The year-on-year change in diners for the Open Table platform in Calgary. This includes phone, online, and walk-in diners.

Source: Open Table, Better Dwelling.

Canadian restaurants were already facing a big drop in traffic, but the rise of COVID-19 cases have obliterated their bottom line. Some larger restaurant groups in Toronto have already begun laying off employees. Yes, there is going to be some relief for these businesses. However, the combination of thin margins and high priced real estate means it may have a limited impact in helping the 1.4 million people employed in this industry.

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10 Comments

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  • Ian 6 months ago

    Good point about Toronto, traffic was dropping before the pandemic. Restaurant turn over is very high, and new ownership is rotating fast. There is one place by my house that flipped 3 times last year, and the last owner has it listed now for sale.

  • Kathleen Thomson 6 months ago

    Thanks for this. Would appreciate more commercial coverage if possible.

  • Bob 6 months ago

    With hundreds of millions of people now desperate to get out of China, and Canada willing to sell real estate to anyone with a chequebook, none of this will make the slightest dent in local real estate prices. Canadian real estate is the only asset class on the planet that has not dropped. Vancouver area realtors I know say their has been an absolute buying frenzy the past few months. No price is too high.

    • Daniel 6 months ago

      Hi Bob,
      Real estate is the biggest investment Canadians make. We will not sell your our condos for cheap price. Sellers dictate prices. If you want cheap prices, I will simply live in my condo and wait until I can sell it to you for high price. Otherwise, I will not sell it to you. Understand?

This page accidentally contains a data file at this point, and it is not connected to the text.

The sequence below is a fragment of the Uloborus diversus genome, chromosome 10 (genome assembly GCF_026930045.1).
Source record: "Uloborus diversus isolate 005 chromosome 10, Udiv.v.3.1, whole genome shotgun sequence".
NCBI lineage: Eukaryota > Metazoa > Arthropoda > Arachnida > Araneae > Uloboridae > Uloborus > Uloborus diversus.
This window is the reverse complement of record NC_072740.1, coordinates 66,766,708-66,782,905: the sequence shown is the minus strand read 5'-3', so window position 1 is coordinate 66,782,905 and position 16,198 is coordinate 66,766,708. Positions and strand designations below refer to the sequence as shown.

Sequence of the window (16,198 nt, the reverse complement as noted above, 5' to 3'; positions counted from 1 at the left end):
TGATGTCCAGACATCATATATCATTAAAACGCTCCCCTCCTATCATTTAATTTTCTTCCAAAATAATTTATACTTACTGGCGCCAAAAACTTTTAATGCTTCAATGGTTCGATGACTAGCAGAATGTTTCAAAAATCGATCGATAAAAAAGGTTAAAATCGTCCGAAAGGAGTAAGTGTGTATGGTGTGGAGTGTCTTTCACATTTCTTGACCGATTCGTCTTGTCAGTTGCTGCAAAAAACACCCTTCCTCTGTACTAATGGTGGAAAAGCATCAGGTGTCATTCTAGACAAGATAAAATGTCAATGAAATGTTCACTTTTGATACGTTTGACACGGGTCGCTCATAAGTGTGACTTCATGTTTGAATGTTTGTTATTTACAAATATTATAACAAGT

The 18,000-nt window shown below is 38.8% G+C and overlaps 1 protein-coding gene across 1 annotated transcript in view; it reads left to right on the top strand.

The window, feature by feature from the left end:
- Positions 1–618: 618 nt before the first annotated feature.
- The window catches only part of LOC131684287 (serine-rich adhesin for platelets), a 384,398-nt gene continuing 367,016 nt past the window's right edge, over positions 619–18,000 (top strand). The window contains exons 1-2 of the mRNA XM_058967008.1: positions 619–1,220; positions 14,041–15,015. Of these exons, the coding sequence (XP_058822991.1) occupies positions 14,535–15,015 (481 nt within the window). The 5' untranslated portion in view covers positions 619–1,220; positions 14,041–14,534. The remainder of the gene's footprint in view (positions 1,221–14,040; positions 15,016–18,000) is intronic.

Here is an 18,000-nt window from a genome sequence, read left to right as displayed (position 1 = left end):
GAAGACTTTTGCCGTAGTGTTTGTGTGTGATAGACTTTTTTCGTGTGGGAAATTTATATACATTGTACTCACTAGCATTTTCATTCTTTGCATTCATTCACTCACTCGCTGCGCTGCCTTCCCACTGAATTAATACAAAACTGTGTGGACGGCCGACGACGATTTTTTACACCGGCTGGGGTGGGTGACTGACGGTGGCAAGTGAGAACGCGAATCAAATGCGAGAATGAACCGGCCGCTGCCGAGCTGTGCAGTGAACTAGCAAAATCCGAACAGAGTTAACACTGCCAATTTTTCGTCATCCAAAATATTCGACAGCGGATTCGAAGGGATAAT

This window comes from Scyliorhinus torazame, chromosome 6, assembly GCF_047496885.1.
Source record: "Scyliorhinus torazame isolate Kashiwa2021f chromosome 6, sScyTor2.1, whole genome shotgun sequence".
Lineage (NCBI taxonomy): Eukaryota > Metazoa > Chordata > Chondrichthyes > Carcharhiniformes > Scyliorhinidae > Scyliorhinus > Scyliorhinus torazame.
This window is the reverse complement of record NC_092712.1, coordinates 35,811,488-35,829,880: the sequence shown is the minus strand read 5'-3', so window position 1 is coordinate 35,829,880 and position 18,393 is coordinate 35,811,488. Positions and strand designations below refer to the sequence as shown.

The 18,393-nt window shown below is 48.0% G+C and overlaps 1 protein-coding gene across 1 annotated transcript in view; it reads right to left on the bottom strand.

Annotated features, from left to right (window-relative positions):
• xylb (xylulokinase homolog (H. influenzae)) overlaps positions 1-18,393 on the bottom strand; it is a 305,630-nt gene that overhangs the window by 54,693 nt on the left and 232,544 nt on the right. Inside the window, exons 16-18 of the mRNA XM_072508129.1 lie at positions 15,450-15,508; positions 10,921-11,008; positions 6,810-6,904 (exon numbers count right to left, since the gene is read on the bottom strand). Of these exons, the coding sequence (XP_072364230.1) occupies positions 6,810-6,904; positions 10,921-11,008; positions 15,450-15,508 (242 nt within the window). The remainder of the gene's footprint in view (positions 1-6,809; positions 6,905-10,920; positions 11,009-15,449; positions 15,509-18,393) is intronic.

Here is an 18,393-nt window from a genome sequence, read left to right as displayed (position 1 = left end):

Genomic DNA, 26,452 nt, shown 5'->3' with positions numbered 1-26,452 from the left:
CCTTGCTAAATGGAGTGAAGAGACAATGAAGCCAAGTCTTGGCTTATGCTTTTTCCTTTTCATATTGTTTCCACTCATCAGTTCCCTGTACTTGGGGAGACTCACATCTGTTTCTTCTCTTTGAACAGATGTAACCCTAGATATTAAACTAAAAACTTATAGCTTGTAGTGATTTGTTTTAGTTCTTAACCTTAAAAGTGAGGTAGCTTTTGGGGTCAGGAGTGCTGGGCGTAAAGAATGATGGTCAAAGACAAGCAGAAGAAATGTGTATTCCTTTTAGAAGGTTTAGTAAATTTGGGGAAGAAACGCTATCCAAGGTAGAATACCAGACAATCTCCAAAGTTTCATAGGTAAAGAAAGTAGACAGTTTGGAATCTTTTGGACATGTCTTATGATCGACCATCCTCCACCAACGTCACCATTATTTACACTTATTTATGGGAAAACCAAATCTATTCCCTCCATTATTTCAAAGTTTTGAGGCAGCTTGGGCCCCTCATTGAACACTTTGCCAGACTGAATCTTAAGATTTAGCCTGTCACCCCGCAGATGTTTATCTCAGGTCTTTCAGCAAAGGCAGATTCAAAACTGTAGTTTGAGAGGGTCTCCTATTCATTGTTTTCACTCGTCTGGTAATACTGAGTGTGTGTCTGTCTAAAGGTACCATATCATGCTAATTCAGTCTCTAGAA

• Marc 6 months ago

        Economic inefficiency means workers just move. Why would I stay in Toronto if prices aren’t in line with incomes for an extended period of time, when Montreal or New York City are now cheaper?

        This is what happened to Montreal in the late 80s. Prices became so inflated, that a major disruption to the economy made everyone move to a cheaper city – Toronto. Powers shift very quickly after a real recession, which Canada hasn’t had in almost 30 years.

      • carlton 6 months ago

        When people in canada are getting laid off, pandemic running wild, country is in a recession, oil prices are 30 bucks we need58 to keep people employed), manufacturing is in a downturn, consumers are filing bankruptcy at record rates.

        What on earth could keep the world’s 2nd largest bubble inflated?

        The only demand there will be in canada will be for welfare cheques!

    • Brad 6 months ago

      Yeah a few people I know are exiting out of the equities market and are looking to park the money into real estate for the time being. I’m in a new area and there’s a new build just 5 houses down and it saw over 40+ people during last weekend’s open house (I’m not in Toronto) and it’s now sold. Mind you that’s obviously not in Toronto prices, but it still went for 925k.

      • Marc 6 months ago

        They don’t sound like very smart investors, considering the TSX is hugely undervalued and housing has no market right now.

  • DB 6 months ago

    danyo.
    i thik yu don kno what bob did saying.